Fiorina Bares Soul in Appeal to Women

Wednesday, 20 Oct 2010 03:30 PM


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With two weeks left to go in a close contest, Republican U.S. Senate candidate Carly Fiorina on Tuesday opened up about her own life struggles in her attempt to reach out to women.

Fiorina, Boxer, California, election, 2010Fiorina stopped at an Italian restaurant in Sacramento to address about 50 female supporters, most whom were white and several of whom identified themselves as mothers and small-business owners.

Fiorina is challenging Democratic Sen. Barbara Boxer, who has cast Fiorina as a threat to women's rights because of her opposition to abortion.

One woman expressed anxiety about her children's future, prompting Fiorina to say she shared those concerns. In explaining why she is running for office for the first time, the former Hewlett-Packard CEO opened up briefly about her own challenges as a candidate.

"This is not, you know this, this isn't easy to run for office," she said. "We've had a tough couple of years in our family. We lost a daughter. I battled cancer. I lost hair."

Fiorina's 35-year-old stepdaughter, Lori Ann, died about a year ago. The cause of death was not given.

Before that, Fiorina had been diagnosed with breast cancer. Her campaign said she has been treated and doctors have given her a clean bill of health.
"If this election is of incredible consequence, we have . . . to send new kinds of people to Washington," Fiorina said.

Boxer campaign manager Rose Kapolczynski said the contrast between the two women remains clear.

"Sen. Boxer is fighting to create jobs," Kapolczynski said in a statement. "Carly Fiorina was personally responsible for laying off 30,000 workers and shipping California jobs overseas — all while collecting $100 million in pay and perks."

Fiorina is polling well among men. But according to the most recent Public Policy Institute of California survey, Boxer has 45 percent support among women, compared to 31 percent for Fiorina.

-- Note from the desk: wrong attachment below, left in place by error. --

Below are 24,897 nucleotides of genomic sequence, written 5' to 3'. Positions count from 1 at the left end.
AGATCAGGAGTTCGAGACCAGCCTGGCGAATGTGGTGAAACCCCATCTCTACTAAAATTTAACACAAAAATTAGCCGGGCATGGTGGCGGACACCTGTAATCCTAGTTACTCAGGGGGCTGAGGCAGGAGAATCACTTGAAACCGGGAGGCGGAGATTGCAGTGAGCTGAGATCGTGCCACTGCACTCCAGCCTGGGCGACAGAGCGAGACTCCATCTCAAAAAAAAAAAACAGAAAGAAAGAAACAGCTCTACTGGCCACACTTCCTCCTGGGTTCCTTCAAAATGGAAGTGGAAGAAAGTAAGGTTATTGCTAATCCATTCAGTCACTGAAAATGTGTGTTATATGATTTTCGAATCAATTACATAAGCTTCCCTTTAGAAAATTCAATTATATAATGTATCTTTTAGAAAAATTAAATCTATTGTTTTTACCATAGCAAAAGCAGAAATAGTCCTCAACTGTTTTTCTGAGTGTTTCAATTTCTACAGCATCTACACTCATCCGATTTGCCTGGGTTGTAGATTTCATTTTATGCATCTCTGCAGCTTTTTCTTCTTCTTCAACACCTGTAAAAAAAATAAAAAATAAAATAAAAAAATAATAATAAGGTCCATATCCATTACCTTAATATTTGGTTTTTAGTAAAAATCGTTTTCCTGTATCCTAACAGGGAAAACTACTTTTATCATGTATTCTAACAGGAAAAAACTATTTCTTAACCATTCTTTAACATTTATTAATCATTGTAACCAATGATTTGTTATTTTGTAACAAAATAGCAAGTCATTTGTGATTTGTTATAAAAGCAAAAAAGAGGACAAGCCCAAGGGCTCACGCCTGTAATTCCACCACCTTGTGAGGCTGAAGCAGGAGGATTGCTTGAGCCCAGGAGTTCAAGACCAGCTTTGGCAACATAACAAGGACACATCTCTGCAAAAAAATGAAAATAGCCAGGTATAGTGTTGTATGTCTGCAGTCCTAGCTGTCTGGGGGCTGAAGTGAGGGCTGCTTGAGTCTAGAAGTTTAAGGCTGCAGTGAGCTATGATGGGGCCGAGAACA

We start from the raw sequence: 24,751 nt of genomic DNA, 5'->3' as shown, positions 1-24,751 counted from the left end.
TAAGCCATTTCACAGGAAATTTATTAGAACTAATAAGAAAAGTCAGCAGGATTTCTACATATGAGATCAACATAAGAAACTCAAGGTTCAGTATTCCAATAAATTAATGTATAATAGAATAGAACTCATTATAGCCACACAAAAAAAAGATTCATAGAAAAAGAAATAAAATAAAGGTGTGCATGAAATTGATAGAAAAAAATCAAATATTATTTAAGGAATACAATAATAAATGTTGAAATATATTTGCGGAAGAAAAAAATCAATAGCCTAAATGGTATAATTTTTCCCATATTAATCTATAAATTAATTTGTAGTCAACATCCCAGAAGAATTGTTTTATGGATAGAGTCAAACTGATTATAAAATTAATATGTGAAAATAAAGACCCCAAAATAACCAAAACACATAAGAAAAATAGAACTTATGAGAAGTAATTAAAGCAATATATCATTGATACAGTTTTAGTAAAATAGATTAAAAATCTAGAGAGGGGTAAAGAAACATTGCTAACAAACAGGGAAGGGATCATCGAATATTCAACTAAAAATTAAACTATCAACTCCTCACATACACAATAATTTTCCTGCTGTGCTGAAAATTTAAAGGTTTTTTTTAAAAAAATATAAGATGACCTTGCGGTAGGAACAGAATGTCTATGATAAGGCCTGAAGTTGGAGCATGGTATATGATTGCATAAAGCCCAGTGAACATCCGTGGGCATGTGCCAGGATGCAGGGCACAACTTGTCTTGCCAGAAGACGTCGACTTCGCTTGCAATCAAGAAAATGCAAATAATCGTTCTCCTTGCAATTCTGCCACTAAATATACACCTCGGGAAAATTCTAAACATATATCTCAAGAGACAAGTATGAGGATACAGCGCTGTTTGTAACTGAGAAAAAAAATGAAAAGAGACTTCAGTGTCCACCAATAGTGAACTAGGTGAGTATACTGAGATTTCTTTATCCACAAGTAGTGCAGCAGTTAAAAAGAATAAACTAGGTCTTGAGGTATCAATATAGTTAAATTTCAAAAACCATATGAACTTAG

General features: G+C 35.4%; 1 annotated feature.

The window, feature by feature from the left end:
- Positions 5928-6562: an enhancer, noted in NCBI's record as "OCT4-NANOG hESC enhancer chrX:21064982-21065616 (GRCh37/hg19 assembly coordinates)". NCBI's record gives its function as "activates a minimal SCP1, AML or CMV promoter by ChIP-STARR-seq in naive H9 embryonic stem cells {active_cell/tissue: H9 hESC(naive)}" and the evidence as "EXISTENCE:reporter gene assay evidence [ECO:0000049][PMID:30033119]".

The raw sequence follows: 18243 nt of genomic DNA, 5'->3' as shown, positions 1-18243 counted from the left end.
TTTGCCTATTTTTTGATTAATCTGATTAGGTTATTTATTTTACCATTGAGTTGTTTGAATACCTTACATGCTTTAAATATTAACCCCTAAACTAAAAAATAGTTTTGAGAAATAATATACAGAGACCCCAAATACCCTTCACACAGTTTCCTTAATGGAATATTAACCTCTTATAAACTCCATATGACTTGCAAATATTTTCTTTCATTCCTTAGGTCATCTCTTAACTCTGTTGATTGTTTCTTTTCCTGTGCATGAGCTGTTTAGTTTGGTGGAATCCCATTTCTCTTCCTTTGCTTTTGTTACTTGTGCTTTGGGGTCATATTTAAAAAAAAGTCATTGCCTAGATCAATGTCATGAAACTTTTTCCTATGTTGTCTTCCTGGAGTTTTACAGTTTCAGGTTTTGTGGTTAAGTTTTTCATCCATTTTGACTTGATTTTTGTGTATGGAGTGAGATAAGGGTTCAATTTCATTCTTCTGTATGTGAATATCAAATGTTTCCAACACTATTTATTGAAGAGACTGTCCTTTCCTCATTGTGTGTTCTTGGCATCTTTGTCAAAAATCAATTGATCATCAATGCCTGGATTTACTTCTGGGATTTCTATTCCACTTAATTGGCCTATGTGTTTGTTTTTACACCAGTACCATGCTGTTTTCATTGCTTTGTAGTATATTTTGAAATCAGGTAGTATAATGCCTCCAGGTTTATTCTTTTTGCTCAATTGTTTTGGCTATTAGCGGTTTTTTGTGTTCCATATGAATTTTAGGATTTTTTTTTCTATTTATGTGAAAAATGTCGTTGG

The PPIC poll from September found Boxer with 42 percent support among likely voters, while Fiorina had 35 percent support. Nearly one in five voters was undecided in the Senate race.

Last week, a group of Democratic female lawmakers and the abortion-rights group NARAL Pro-Choice America praised Boxer for fighting to protect a woman's right to choose. Boxer has made abortion an issue throughout her campaign for a fourth term.

"Make no mistake about it, a woman's right to choose is on the ballot in California this year, and it is very stark. It is Boxer, pro-choice, vs. Fiorina, anti-choice," Boxer said in a statement. The senator on Tuesday visited an elementary school in Redwood City with Vice President Joe Biden to highlight a federally funded after-school program.

Fiorina is backed by the Susan B. Anthony List Inc., which opposes abortion. The group recently teamed up with the National Organization for Marriage, which opposes gay marriage, to run a 30-second Spanish-language spot that was found to be highly misleading for suggesting that Boxer opposed immigration reform.

Fiorina said after her women's luncheon Tuesday that she recognized that not all women agree with her view on abortion, but noted that women are not just single-issue voters.

Unable to bear children, Fiorina has said given the chance, she would overturn the Roe v. Wade decision legalizing abortion.

"They're worried about their children, they're worried about the future of their state and their families," Fiorina said. "And so many, many women, as well as men, say: 'You know what, the issues that are at stake in this race are about our jobs, and our future, and our government.'"

Janie Desmond Ison, 50, who owns the Cafe Vinoteca that hosted Fiorina's luncheon, said she switched parties from Democrat to Republican two weeks ago because the economy does not appear to be improving. Business at her family's two restaurants is down about 25 percent from two years ago.

"What resonated with me was her passion for job creation, plain and simple," the mother of three said.

© Copyright 2014 The Associated Press. All rights reserved. This material may not be published, broadcast, rewritten or redistributed.

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